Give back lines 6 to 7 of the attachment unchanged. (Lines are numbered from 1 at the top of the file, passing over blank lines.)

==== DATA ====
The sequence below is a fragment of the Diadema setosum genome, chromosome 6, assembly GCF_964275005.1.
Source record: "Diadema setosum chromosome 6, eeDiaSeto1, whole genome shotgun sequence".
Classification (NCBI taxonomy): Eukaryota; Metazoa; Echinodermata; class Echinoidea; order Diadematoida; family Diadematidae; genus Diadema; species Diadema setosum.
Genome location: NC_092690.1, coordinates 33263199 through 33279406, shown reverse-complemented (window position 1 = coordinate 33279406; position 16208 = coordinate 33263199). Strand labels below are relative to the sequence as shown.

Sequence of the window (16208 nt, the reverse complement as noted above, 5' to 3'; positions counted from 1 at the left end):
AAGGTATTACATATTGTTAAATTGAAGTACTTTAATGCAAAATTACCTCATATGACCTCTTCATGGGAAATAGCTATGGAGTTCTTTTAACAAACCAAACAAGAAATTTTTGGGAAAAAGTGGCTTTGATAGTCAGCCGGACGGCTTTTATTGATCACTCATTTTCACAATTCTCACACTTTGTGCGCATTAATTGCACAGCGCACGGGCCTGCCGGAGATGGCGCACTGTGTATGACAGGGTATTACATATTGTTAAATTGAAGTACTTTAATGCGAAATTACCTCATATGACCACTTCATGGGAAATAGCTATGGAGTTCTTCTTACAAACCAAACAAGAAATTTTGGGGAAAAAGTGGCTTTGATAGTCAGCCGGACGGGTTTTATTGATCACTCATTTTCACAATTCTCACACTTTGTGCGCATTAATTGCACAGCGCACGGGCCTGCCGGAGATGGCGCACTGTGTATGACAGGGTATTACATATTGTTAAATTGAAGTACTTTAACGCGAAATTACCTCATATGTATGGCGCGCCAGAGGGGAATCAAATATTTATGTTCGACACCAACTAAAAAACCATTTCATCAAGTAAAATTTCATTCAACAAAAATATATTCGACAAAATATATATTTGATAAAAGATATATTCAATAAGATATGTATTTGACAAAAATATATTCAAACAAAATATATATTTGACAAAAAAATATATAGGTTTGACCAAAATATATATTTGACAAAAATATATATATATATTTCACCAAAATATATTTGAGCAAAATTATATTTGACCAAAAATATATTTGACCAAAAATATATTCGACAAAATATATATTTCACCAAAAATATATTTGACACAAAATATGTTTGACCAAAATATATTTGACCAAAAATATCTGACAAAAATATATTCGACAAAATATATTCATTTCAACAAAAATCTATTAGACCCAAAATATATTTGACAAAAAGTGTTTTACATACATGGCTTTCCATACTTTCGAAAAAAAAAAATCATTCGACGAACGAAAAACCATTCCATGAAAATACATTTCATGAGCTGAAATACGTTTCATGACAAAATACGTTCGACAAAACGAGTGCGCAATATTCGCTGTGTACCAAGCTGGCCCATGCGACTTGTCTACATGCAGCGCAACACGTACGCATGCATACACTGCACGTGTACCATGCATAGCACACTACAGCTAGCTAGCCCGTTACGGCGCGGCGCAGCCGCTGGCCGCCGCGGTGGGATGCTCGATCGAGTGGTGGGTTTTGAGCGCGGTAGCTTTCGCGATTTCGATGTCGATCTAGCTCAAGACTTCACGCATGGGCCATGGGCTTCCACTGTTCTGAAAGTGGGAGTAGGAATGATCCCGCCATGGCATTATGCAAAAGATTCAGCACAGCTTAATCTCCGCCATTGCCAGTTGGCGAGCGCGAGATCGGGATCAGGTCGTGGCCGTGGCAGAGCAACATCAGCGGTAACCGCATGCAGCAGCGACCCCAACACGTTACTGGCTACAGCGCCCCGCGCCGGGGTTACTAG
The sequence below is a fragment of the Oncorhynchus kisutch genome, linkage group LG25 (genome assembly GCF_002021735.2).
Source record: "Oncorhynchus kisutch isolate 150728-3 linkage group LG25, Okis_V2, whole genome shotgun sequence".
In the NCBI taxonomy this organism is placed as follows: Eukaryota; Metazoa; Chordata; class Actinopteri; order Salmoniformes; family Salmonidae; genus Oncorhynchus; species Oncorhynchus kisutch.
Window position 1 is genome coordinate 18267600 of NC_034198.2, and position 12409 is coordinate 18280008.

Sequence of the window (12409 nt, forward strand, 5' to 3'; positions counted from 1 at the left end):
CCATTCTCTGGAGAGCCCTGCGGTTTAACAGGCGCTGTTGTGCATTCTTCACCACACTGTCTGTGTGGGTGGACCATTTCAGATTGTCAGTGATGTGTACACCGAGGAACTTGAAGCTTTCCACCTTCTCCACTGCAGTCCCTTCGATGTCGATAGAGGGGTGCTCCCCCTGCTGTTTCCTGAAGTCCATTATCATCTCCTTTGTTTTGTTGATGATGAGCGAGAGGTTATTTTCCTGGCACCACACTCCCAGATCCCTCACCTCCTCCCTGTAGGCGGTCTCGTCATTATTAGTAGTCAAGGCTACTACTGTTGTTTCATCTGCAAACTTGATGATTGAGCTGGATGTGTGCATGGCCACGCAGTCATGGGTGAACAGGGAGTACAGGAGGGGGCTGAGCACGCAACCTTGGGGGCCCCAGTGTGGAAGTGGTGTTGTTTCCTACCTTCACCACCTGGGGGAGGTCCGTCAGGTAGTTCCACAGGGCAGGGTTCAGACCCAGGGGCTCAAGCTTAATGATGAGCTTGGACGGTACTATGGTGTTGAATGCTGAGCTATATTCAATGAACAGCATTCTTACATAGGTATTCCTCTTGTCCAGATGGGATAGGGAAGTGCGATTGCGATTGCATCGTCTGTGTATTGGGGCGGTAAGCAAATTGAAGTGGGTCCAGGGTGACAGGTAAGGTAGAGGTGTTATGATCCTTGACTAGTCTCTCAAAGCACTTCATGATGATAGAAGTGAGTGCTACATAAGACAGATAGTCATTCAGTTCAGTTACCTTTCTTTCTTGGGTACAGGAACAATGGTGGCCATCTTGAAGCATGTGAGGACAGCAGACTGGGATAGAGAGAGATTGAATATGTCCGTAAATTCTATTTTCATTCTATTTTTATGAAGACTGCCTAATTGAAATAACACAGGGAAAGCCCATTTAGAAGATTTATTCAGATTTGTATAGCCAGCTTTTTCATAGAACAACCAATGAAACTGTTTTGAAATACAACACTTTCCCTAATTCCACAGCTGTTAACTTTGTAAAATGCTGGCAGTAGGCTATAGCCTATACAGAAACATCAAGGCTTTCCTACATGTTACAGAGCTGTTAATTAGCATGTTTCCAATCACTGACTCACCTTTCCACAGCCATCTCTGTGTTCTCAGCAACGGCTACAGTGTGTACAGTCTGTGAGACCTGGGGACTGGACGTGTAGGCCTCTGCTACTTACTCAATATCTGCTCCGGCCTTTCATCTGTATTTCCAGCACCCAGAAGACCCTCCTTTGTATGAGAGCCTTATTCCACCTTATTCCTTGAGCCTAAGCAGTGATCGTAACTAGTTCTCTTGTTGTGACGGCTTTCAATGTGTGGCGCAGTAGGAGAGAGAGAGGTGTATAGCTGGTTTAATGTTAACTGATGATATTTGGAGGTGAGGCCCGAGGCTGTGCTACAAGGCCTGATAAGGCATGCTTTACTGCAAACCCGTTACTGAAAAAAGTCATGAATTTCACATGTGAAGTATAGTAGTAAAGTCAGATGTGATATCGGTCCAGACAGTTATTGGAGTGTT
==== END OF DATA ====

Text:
AAGGTATTACATATTGTTAAATTGAAGTACTTTAATGCAAAATTACCTCATATGACCTCTTCATGGGAAATAGCTATGGAGTTCTTTTAACAAACCAAACAAGAAATTTTTGGGAAAAAGTGGCTTTGATAGTCAGCCGGACGGCTTTTATTGATCACTCATTTTCACAATTCTCACACTTTGTGCGCATTAATTGCACAGCGCACGGGCCTGCCGGAGATGGCGCACTGTGTATGACAGGGTATTACATATTGTTAAATTGAAGTACTTTAATGCGAAATTACCTCATATGACCACTTCATGGGAAATAGCTATGGAGTTCTTCTTACAAACCAAACAAGAAATTTTGGGGAAAAAGTGGCTTTGATAGTCAGCCGGACGGGTTTTATTGATCACTCATTTTCACAATTCTCACACTTTGTGCGCATTAATTGCACAGCGCACGGGCCTGCCGGAGATGGCGCACTGTGTATGACAGGGTATTACATATTGTTAAATTGAAGTACTTTAACGCGAAATTACCTCATATGTATGGCGCGCCAGAGGGGAATCAAATATTTATGTTCGACACCAACTAAAAAACCATTTCATCAAGTAAAATTTCATTCAACAAAAATATATTCGACAAAATATATATTTGATAAAAGATATATTCAATAAGATATGTATTTGACAAAAATATATTCAAACAAAATATATATTTGACAAAAAAATATATAGGTTTGACCAAAATATATATTTGACAAAAATATATATATATATTTCACCAAAATATATTTGAGCAAAATTATATTTGACCAAAAATATATTTGACCAAAAATATATTCGACAAAATATATATTTCACCAAAAATATATTTGACACAAAATATGTTTGACCAAAATATATTTGACCAAAAATATCTGACAAAAATATATTCGACAAAATATATTCATTTCAACAAAAATCTATTAGACCCAAAATATATTTGACAAAAAGTGTTTTACATACATGGCTTTCCATACTTTCGAAAAAAAAAAATCATTCGACGAACGAAAAACCATTCCATGAAAATACATTTCATGAGCTGAAATACGTTTCATGACAAAATACGTTCGACAAAACGAGTGCGCAATATTCGCTGTGTACCAAGCTGGCCCATGCGACTTGTCTACATGCAGCGCAACACGTACGCATGCATACACTGCACGTGTACCATGCATAGCACACTACAGCTAGCTAGCCCGTTACGGCGCGGCGCAGCCGCTGGCCGCCGCGGTGGGATGCTCGATCGAGTGGTGGGTTTTGAGCGCGGTAGCTTTCGCGATTTCGATGTCGATCTAGCTCAAGACTTCACGCATGGGCCATGGGCTTCCACTGTTCTGAAAGTGGGAGTAGGAATGATCCCGCCATGGCATTATGCAAAAGATTCAGCACAGCTTAATCTCCGCCATTGCCAGTTGGCGAGCGCGAGATCGGGATCAGGTCGTGGCCGTGGCAGAGCAACATCAGCGGTAACCGCATGCAGCAGCGACCCCAACACGTTACTGGCTACAGCGCCCCGCGCCGGGGTTACTAG
The sequence below is a fragment of the Oncorhynchus kisutch genome, linkage group LG25 (genome assembly GCF_002021735.2).